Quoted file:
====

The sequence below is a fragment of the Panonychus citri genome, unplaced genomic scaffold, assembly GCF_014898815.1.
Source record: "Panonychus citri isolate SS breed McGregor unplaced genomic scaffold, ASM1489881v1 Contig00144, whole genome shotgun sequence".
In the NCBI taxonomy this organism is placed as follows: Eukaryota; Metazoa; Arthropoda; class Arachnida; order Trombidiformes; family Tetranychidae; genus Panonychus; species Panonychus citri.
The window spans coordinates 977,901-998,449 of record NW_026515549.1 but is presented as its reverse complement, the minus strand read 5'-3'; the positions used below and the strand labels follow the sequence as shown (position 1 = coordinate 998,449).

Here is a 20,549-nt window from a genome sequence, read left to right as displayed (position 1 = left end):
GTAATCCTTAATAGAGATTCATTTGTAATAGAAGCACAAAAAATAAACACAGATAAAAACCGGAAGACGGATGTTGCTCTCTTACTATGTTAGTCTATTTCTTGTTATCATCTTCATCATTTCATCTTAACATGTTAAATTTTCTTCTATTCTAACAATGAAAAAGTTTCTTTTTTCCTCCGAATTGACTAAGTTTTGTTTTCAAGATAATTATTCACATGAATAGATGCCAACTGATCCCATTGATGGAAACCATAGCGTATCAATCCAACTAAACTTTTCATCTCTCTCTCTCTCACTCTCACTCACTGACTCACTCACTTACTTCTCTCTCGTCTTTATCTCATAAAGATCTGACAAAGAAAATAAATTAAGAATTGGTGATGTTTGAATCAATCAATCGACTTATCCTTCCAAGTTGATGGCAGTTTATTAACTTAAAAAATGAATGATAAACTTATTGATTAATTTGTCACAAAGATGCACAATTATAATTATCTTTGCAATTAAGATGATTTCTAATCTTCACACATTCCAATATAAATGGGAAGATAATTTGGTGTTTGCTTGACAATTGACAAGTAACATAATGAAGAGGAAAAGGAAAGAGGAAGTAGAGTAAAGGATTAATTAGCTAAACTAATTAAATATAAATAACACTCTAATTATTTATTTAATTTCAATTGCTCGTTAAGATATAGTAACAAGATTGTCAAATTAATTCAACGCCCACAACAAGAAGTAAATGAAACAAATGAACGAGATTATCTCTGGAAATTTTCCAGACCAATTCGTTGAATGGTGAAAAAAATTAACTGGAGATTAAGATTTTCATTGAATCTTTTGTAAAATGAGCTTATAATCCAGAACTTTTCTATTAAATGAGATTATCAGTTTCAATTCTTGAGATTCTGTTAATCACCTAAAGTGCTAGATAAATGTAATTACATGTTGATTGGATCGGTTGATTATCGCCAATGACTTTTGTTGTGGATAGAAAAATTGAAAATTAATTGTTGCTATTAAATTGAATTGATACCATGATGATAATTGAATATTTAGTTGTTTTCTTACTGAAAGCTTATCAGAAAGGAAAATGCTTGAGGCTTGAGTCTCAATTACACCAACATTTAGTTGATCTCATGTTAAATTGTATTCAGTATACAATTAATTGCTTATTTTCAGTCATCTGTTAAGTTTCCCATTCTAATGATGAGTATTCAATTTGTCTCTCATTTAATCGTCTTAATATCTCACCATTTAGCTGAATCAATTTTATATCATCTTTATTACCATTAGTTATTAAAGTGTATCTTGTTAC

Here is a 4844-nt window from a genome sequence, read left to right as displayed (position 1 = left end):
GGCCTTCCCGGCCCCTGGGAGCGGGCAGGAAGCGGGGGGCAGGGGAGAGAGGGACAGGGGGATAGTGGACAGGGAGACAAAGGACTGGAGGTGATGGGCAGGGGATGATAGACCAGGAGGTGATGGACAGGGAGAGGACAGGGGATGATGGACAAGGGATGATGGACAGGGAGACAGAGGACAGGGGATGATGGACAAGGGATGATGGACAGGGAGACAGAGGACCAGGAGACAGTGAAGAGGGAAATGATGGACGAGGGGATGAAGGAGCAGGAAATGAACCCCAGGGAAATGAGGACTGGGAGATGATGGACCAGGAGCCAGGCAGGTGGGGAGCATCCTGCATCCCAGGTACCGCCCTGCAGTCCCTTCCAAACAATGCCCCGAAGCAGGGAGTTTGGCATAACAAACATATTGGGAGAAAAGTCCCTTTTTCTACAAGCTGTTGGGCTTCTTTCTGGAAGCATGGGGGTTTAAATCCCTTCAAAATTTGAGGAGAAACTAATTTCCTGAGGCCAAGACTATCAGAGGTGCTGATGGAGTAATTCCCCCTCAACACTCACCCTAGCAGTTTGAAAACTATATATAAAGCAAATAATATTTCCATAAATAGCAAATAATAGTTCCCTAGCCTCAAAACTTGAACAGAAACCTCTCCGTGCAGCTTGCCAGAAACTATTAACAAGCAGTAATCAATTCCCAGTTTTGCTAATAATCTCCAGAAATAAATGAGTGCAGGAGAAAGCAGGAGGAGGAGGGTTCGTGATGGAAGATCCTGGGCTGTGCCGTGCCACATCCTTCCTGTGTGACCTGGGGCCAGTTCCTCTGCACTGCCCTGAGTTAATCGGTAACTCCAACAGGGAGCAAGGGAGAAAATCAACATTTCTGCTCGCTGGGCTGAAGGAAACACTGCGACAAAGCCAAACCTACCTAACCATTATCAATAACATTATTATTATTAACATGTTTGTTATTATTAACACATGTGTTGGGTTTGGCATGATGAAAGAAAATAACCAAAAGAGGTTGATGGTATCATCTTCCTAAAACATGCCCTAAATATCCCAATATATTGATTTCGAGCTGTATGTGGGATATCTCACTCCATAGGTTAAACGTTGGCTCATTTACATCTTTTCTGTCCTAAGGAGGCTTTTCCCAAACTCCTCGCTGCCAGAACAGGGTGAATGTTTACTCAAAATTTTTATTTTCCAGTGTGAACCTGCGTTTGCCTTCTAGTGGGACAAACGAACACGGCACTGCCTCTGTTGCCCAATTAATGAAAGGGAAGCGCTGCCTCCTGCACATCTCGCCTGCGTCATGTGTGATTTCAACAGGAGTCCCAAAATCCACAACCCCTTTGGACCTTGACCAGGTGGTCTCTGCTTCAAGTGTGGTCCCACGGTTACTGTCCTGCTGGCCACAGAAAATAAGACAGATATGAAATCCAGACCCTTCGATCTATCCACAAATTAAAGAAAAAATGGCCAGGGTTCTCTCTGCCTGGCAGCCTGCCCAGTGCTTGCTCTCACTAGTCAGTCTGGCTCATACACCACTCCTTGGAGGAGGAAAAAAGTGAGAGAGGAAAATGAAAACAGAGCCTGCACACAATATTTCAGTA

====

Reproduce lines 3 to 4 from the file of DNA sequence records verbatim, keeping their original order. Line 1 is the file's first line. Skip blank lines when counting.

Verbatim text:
In the NCBI taxonomy this organism is placed as follows: Eukaryota; Metazoa; Arthropoda; class Arachnida; order Trombidiformes; family Tetranychidae; genus Panonychus; species Panonychus citri.
The window spans coordinates 977,901-998,449 of record NW_026515549.1 but is presented as its reverse complement, the minus strand read 5'-3'; the positions used below and the strand labels follow the sequence as shown (position 1 = coordinate 998,449).